Where to Turn When Religion Lets You Down

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It wasn’t long ago that David Coon, a once reputable high-tech specialist, was wandering the streets of New York homeless. “I had only the clothes on my back and $2 in my wallet,” he remembers.

David spent his life chasing success, and it cost him everything. “I had burned every bridge with my kids, my ex-wife, I had no one to turn to,” he shares. He had climbed quickly at his high-tech construction job. He worked long and hard, driven by the need to be the best. As he states, “The pressure to excel…the opportunity to get it right like no one else can. I wanted, more than anything, to be successful.”

The achievements not only filled his wallet, they fed his ego. “I was always able to outthink, outsmart, out-do. I would consider myself to be the most intelligent person in the room at any given time,” he says.

In just a few years, David had a prominent spot in management. He also married and a son. But there were problems. What started with the occasional drink after work became an all-consuming addiction. “Alcohol,” he says, “ended up controlling every aspect of my life from ‘when could I get my next drink?’ ‘How much could I drink until I blacked out?’ I organized my budget on what the next week looked like based on how much I can drink.”

Driven to find even more success, he took on out-of-state assignments. But life on the road only gave him more opportunity to feed his addiction. He explains, “I thought that traveling and being on the road and focusing on work and focusing on money would give me my ultimate prize, the brass ring, whatever you want to call it, but it led to a lot of solitude because I had to do a lot of my drinking by myself because I drank to excess. I drank to where I was blacked out and nobody wants to hang out with that guy.”

While on the road, David began seeing another woman. Soon after, his wife discovered his affair and divorced him. “I knew I had destroyed a perfectly good marriage,” he shares. “I knew that I wasn’t emotionally or physically there for my son.” Then, his work started to decline, and he was put on notice. Still, he was convinced he could figure things out on his own. “I could think my way out of the problem, I could get over on somebody to just keep on pushing along,” he says.

Then, after a day of drinking, he blacked out behind the wheel of his car. He woke up in jail, facing several felony charges for causing an accident and assaulting the arresting officers. Finally, David realized that he needed help.
“I was becoming somebody that I’d never intended to be – a bad father, a bad husband, an alcoholic,” he shares. “I couldn’t think my way out of this one.”

Because he had no priors, the judge released him. Soon after, his company let him go. With no place to call home and no money to his name, he walked the streets of New York, eventually taking shelter under a train bridge. “I was a mess,” he describes. “I was muddy. I was cold, I was tired, I was hungry, and for the first time in my life people were looking at me like I was scum.”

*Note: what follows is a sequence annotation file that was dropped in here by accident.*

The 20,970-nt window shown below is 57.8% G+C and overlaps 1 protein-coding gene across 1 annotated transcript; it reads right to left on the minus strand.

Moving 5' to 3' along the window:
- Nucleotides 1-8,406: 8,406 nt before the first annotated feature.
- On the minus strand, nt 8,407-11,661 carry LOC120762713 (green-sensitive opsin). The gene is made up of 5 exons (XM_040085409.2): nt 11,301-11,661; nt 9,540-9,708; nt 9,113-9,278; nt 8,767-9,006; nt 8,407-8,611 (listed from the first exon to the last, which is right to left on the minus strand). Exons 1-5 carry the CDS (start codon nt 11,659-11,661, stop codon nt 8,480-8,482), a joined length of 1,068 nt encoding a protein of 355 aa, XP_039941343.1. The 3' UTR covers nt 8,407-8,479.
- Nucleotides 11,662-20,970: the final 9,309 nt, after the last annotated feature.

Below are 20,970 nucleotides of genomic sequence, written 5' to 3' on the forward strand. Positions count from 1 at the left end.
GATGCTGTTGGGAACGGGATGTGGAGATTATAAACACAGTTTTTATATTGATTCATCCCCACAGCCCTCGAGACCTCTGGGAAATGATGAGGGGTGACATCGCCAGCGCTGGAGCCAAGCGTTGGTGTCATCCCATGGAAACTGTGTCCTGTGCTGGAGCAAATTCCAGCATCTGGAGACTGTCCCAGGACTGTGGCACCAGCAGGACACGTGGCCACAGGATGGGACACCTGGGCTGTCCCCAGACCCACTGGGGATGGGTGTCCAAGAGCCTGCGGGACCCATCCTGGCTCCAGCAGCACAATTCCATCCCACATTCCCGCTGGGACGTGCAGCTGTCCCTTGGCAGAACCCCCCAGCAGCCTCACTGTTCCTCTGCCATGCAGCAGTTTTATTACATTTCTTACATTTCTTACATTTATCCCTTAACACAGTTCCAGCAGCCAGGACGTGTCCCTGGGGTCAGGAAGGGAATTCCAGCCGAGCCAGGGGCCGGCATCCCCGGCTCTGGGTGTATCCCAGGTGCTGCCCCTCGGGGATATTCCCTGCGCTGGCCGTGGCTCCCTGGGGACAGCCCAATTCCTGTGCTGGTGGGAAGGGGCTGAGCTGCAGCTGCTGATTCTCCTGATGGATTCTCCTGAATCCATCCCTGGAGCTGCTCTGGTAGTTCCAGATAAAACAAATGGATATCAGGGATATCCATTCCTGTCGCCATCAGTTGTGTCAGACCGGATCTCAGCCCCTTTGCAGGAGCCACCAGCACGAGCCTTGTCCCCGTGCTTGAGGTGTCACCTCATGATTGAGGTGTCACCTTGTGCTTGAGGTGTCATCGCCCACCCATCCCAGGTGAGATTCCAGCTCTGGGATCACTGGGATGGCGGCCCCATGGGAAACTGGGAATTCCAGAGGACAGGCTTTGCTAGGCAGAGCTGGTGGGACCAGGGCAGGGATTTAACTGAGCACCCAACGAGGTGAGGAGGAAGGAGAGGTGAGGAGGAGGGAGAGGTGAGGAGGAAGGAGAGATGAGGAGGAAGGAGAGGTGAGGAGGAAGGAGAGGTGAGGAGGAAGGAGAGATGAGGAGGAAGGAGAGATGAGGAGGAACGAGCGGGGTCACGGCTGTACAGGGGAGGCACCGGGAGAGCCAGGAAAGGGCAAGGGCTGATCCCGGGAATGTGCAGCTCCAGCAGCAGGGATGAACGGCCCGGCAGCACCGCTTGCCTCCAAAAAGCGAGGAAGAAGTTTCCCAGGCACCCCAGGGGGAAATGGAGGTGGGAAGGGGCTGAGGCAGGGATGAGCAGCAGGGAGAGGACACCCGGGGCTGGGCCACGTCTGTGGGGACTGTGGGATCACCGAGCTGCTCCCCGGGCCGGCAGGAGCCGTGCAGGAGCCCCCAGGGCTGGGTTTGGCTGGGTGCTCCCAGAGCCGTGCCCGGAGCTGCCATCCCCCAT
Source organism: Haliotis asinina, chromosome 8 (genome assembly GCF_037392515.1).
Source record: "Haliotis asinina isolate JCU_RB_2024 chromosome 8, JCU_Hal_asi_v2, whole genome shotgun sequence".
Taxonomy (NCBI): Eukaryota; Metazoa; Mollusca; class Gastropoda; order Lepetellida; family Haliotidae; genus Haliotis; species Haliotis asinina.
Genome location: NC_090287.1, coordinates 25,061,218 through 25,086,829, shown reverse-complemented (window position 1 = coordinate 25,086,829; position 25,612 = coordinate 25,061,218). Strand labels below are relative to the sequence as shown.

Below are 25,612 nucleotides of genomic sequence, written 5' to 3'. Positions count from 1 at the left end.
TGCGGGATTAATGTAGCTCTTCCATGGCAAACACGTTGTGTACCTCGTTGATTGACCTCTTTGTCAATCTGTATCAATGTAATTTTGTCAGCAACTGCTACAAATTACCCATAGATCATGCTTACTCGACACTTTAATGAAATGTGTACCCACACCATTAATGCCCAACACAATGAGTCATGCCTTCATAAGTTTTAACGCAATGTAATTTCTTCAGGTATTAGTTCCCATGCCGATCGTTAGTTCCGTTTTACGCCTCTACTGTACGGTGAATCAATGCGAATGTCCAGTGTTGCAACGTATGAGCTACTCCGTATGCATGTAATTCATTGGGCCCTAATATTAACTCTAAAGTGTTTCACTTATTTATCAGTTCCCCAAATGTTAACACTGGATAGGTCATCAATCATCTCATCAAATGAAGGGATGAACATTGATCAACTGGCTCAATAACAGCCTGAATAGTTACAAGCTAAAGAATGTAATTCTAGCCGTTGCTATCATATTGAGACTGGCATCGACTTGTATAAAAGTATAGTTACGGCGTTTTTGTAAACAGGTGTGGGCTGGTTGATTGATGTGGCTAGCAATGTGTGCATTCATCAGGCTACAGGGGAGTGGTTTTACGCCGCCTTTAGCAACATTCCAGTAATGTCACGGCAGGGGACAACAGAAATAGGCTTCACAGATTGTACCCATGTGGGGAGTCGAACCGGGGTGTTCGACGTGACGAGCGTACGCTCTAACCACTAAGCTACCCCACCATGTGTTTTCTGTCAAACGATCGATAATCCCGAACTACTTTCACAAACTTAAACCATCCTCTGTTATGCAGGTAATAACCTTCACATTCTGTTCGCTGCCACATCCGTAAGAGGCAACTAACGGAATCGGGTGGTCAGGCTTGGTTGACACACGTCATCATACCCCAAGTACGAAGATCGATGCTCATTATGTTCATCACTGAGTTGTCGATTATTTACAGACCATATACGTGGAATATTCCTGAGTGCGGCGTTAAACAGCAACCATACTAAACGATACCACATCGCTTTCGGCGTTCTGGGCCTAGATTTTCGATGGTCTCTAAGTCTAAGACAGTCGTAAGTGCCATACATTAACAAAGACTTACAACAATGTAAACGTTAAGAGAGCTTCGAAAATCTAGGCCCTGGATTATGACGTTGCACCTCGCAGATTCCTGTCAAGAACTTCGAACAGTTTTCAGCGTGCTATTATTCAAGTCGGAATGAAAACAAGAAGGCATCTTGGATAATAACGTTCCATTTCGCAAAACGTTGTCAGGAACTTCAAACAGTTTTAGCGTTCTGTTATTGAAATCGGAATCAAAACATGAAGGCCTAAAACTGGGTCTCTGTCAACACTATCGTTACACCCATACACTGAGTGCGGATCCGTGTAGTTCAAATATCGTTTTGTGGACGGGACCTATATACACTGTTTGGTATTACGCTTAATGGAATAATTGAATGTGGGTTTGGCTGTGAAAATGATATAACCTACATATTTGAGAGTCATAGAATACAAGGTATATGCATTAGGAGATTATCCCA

David was never more alone, or so he thought. “This kid,” he says, “comes up and he couldn’t have been more than 17 or 18 years old and asked me why I was sleeping on a bench in a rainstorm when the mission was right around the corner. He led me to the door of the city mission of Schenectady at about ten minutes to midnight. He brought me in and said, ‘This guy needs your help.’ And he disappeared, and I’ve never seen him since.”

It was then David realized the mission was more than a shelter. It was a sanctuary. As he describes, “I felt like I was safe, I knew that I was safe, but not only that my desire for alcohol was lifted immediately. And this was before I said word one to anybody, before they said word one to me. I know in my heart of hearts that that was the hand of God that led me there because I needed that.

David stood humbled by God’s act of love. For the first time in his life, he realized just how much he needed God. And soon after, he committed his life to Jesus Christ.

To this day, he is amazed by the miraculous healing. “I wrecked people’s lives,” he shares. “I stole their joy, but God had a plan for me. He showed me true humility – true self-less-ness rather than selfish-ness.”

Soon after completing a rehab program with the shelter, David moved to New Mexico and joined the Albuquerque Rescue Mission as the head of construction and maintenance. He has also reconciled with his family and recently remarried. He thanks God every day for the chance to live with true humility. He describes, “I’m most thankful every single day for him giving me my life, allowing me to, by his grace and mercy, to redeem that life, and giving me a chance to be a good son, a good husband and a good father. I put my faith in him, not in myself.”

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